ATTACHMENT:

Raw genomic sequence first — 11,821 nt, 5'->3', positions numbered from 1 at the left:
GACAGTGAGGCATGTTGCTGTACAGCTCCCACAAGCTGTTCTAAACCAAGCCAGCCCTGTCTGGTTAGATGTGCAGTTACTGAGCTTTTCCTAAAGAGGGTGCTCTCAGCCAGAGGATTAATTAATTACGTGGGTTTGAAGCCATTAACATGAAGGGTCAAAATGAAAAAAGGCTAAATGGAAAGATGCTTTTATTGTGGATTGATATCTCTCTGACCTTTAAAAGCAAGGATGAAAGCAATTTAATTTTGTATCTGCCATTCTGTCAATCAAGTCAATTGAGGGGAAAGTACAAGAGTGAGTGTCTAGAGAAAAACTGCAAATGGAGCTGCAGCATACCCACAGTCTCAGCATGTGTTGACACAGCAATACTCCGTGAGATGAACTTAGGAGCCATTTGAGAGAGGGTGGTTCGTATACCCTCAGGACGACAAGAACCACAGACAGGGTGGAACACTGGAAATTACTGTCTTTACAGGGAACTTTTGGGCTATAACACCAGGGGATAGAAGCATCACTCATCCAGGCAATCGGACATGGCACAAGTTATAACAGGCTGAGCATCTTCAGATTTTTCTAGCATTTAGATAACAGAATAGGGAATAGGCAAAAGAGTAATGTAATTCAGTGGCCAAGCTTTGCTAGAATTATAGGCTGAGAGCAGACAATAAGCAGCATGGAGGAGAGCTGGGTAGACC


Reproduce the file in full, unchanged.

Raw genomic sequence first — 11,821 nt, 5'->3', positions numbered from 1 at the left:
GACAGTGAGGCATGTTGCTGTACAGCTCCCACAAGCTGTTCTAAACCAAGCCAGCCCTGTCTGGTTAGATGTGCAGTTACTGAGCTTTTCCTAAAGAGGGTGCTCTCAGCCAGAGGATTAATTAATTACGTGGGTTTGAAGCCATTAACATGAAGGGTCAAAATGAAAAAAGGCTAAATGGAAAGATGCTTTTATTGTGGATTGATATCTCTCTGACCTTTAAAAGCAAGGATGAAAGCAATTTAATTTTGTATCTGCCATTCTGTCAATCAAGTCAATTGAGGGGAAAGTACAAGAGTGAGTGTCTAGAGAAAAACTGCAAATGGAGCTGCAGCATACCCACAGTCTCAGCATGTGTTGACACAGCAATACTCCGTGAGATGAACTTAGGAGCCATTTGAGAGAGGGTGGTTCGTATACCCTCAGGACGACAAGAACCACAGACAGGGTGGAACACTGGAAATTACTGTCTTTACAGGGAACTTTTGGGCTATAACACCAGGGGATAGAAGCATCACTCATCCAGGCAATCGGACATGGCACAAGTTATAACAGGCTGAGCATCTTCAGATTTTTCTAGCATTTAGATAACAGAATAGGGAATAGGCAAAAGAGTAATGTAATTCAGTGGCCAAGCTTTGCTAGAATTATAGGCTGAGAGCAGACAATAAGCAGCATGGAGGAGAGCTGGGTAGACC